Interzone Conference 2015

The lineup of speakers at Interzone was fantastic with founders, CEO’s, CTO’s and executives from companies like Apple, PayPal, Twitter, Salesforce, Citrix, Intel, Pivotal, as well as plenty of the heavy hitters in the OpenStack space.

Here are a few standout themes:

1) Cloud is impacting everyone, every day

2) Mature enterprises and smaller companies approach cloud differently out of necessity

3) Virtualization is not enough – automation is the key success factor that will change the game

Consumer clouds like iTunes and Dropbox are used by many of us in our personal lives and sometimes that crosses over into business when Corporate IT isn’t providing the same level of simplicity to get things done.  But more and more employees use the cloud every day for business, using things like Office365 for email or an online CRM system such as Salesforce or Microsoft.  Cisco talked about their services offering that helps companies understand what cloud services are being consumed by their users.  The number of shadow IT services being found grew from 10X to 15x last year alone.  IT leaders need to focus on enabling secure, functional services for their users that meet their security, privacy and regulatory requirements.  I say enabling instead of creating because IT leaders need to look to become service brokers and service managers rather than service builders.  Understanding how to integrate services together will be a key capability that companies will need to be able to develop or more likely source effectively.

I believe that we will continue to see two core types of ways that enterprises consume cloud: 

1) Net new applications will be developed much differently than they are today.  The shift towards containers and API driven –  “born in the cloud” applications will take a long time – not a long time for new apps but a long time to convert existing application functionality.  Companies have people and processes developed, refined and perfected over the years and a big part of those habits are based on how they use critical applications.  Ripping and replacing those applications takes time and more importantly requires human beings to change their behaviors.  To do that, they need the right motivations

2) Companies that want to transform need to look first at their people and culture to understand how they will ensure that the people will adopt the technologies properly to ensure the return they expect or the uptake to gain the competitive advantage they based their ROI upon.  Giving people access to better information (easier is key).  The new generation of workers expects to be constantly connected and data accessible – don’t stifle their creativity and start to change governance, process, controls and security to accommodate this change in workforce now.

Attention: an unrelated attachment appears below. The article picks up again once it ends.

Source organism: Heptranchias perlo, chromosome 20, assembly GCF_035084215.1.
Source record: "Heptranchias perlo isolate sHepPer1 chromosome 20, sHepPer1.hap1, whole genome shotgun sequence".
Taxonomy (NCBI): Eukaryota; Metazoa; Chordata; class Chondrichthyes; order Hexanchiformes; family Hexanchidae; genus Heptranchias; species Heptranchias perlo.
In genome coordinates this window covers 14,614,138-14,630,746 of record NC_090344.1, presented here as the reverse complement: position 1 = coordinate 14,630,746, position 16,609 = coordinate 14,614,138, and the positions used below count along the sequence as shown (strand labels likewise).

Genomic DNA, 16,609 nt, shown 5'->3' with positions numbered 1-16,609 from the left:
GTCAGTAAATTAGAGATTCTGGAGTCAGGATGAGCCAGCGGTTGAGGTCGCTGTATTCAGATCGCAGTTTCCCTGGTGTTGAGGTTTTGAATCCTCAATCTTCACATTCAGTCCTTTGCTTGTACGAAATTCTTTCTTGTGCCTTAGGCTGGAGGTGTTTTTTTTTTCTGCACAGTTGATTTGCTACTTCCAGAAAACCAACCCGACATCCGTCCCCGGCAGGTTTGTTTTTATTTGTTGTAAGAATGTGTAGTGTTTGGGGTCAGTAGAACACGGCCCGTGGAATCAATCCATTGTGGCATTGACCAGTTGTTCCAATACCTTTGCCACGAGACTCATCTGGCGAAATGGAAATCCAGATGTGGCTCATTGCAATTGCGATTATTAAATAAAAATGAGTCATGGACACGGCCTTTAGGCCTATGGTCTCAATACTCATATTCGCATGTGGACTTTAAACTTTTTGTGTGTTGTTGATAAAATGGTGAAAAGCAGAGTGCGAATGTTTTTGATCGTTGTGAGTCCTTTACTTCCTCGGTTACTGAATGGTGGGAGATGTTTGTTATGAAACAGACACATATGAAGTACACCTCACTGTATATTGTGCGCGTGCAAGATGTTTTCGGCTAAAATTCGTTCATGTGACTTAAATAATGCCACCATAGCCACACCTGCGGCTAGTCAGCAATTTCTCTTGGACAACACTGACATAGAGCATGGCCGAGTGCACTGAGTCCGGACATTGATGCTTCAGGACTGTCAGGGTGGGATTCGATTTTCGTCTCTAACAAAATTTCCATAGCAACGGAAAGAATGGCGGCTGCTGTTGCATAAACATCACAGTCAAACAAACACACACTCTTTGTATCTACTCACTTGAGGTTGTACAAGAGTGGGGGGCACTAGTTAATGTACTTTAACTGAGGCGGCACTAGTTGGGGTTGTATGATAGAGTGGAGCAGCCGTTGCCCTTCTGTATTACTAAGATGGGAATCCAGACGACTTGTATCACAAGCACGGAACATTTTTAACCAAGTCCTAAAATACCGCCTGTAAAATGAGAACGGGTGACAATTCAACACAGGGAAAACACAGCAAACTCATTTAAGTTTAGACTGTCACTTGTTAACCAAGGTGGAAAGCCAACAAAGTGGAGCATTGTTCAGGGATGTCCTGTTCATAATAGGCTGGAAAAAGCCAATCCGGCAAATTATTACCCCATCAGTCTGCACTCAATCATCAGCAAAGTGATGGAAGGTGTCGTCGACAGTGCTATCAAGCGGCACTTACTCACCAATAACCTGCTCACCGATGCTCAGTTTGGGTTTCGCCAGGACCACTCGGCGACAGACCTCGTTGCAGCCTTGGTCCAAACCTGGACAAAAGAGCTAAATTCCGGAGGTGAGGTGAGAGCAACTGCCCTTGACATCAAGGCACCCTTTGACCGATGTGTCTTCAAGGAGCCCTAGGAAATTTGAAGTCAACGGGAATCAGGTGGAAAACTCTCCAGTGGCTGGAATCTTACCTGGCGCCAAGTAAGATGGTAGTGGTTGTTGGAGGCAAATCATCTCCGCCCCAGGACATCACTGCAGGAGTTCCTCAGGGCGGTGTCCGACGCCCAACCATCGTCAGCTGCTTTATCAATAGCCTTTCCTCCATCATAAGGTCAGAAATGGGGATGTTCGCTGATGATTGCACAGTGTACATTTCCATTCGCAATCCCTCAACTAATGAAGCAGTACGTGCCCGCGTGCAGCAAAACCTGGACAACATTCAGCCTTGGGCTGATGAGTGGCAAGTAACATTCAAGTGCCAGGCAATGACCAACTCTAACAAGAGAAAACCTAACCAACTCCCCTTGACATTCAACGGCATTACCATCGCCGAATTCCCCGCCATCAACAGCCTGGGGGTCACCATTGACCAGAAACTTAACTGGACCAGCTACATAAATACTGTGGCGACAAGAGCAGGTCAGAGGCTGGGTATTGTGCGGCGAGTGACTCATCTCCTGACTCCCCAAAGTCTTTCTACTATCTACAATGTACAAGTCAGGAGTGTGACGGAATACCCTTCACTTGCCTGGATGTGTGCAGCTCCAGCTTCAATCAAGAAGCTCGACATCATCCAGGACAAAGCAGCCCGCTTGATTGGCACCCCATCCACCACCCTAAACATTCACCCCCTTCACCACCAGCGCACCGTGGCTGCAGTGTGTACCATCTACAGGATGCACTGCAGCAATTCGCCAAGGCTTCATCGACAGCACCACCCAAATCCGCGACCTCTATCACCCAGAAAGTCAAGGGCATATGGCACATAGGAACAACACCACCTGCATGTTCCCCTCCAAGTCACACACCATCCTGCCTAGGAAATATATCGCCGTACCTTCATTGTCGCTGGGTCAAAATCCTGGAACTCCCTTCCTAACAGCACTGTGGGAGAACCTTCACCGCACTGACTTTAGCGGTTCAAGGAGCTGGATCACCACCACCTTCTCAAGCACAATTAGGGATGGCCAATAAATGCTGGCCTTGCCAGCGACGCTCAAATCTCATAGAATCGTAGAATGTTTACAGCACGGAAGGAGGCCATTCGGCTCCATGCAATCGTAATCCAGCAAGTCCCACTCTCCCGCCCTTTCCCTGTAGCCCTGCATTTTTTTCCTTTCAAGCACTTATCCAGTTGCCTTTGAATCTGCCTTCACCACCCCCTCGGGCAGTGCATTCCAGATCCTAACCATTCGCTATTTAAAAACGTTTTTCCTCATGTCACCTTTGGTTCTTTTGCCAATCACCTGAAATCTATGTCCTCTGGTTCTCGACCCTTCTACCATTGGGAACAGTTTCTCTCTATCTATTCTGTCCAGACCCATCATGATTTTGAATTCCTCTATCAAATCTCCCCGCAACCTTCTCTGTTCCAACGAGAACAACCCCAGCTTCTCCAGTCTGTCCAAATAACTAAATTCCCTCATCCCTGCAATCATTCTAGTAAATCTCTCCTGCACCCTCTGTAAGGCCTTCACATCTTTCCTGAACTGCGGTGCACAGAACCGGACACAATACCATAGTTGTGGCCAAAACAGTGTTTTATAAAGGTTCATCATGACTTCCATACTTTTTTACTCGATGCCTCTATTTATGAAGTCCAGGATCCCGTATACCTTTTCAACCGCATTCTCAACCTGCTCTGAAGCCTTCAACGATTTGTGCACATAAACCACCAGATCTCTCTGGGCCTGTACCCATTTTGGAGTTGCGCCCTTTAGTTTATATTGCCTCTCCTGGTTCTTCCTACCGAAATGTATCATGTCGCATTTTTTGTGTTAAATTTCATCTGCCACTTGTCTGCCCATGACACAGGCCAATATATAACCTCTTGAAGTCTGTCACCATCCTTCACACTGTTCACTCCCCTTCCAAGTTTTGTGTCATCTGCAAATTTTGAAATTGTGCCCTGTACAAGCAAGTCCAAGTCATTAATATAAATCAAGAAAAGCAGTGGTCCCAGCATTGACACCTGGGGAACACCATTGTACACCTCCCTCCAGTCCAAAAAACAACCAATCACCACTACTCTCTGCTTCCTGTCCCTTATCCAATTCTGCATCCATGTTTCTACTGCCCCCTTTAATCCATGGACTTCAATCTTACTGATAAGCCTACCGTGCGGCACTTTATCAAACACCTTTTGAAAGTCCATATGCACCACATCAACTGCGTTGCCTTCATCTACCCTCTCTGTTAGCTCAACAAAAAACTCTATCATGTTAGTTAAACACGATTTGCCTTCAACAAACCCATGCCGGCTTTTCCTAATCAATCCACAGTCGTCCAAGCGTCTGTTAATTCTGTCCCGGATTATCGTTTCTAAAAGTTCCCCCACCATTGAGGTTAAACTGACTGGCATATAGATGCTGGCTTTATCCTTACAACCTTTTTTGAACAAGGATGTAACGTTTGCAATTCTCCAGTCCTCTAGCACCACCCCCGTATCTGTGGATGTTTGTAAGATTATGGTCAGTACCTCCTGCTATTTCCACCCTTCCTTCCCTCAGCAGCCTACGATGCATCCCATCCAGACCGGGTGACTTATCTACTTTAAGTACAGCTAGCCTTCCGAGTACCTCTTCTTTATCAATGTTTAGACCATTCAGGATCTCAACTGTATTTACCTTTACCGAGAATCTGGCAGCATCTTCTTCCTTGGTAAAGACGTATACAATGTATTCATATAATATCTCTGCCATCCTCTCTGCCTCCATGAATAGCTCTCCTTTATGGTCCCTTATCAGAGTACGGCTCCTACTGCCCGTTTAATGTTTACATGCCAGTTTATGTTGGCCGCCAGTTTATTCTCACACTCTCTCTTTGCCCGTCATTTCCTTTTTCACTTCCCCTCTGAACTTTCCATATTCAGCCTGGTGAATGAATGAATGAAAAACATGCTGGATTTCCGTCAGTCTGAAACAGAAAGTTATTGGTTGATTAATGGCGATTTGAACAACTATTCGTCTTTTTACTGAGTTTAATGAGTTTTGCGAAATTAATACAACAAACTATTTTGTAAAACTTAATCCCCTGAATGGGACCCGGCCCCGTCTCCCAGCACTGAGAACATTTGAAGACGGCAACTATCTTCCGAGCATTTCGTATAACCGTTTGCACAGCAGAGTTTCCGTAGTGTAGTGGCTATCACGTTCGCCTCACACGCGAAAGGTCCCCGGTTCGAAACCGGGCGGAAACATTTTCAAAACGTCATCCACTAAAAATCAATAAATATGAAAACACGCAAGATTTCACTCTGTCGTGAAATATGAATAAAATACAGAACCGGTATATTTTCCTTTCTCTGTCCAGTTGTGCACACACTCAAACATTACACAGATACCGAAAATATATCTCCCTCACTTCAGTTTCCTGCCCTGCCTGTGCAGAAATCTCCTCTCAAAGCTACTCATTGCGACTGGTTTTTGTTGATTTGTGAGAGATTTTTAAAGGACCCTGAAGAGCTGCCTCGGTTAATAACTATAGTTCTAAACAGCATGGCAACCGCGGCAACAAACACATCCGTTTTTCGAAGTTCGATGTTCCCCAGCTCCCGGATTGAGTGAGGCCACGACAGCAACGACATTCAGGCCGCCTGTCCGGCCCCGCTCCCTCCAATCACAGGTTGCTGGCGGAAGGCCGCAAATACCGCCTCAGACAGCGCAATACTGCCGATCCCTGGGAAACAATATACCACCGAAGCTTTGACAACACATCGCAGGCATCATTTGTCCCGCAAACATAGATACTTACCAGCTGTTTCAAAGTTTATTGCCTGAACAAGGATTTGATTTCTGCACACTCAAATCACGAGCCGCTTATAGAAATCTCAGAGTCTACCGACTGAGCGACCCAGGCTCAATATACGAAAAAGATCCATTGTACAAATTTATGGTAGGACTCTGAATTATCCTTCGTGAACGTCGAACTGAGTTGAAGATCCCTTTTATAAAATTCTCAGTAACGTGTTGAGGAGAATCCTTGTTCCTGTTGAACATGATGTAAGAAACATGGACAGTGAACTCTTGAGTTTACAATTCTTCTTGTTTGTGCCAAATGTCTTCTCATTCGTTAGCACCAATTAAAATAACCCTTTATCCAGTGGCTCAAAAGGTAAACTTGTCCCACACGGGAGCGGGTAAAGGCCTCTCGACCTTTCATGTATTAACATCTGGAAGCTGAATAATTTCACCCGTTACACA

The first day of the summit was highly focused on new technologies such as OpenStack.  When and how do you leverage OpenStack?

In many ways, it’s not ready for what most enterprises expect in terms of COTS software.  It is evolving rapidly and making tremendous progress, but the number of projects continues to grow with each release and to paraphrase one of the things heard this week, “When are you going to fix your existing stuff and stop encroaching on everyone else’s space?”.  The biggest challenge for enterprises and OpenStack is about labor and skills required to implement and support it effectively.  I predict that for the next few years, few enterprises will deploy OpenStack until a clear winner in the market emerges to provide the out of the box experience and more importantly the support experience that Enterprises come to expect.

In the meantime, the solutions from trusted partners such as Cisco, Microsoft and VMware will continue to be pervasive in the enterprise.  At the end of the day, automation is a key aspect of things.  Companies have done a great job driving up virtualization and recognizing the benefits but a “virtualized infrastructure” is a far cry from “private cloud” which we have heard so much about.  Private Clouds are like unicorns – they sound enchanting but I’ve never seen one!  Take a virtualized infrastructure, layer on programmability of the network, compute and storage layers; then add self-service and workflow/process automation front-ended by a Service Catalog and now you have something akin to a Private Cloud.  But that is just the beginning.  There are very few companies that have the ability to truly create the scale of efficiency that creates an ROI, and I would argue there are even fewer that can keep pace with the level of innovation that the Cloud Service Providers can.

This leads us to the Hybrid Cloud, creating the optimal mix of on-premises applications, Custom/Managed Cloud, and a hyper-scale provider such as Microsoft Azure.  Having this breadth of capabilities and the people and processes to support them effectively in this new paradigm is the key to making this transformation successful.  Being able to leverage services across any of these platforms when and where it makes sense is now real.  Using technologies such as Cisco’s Intercloud Fabric and Application Centric Infrastructure (ACI) offers a revolutionary way of deploying, managing, and applying policy to networks. All of this is possible, but it is also constantly evolving.  Don’t try to avoid putting anything in the cloud; don’t try to work out how to put everything in the cloud. Work out what applications require in terms of security, performance and locality to determine where applications should reside at what stage of their lifecycle.  This is what Long View’s Hybrid IT Advisory Services help our customers do.










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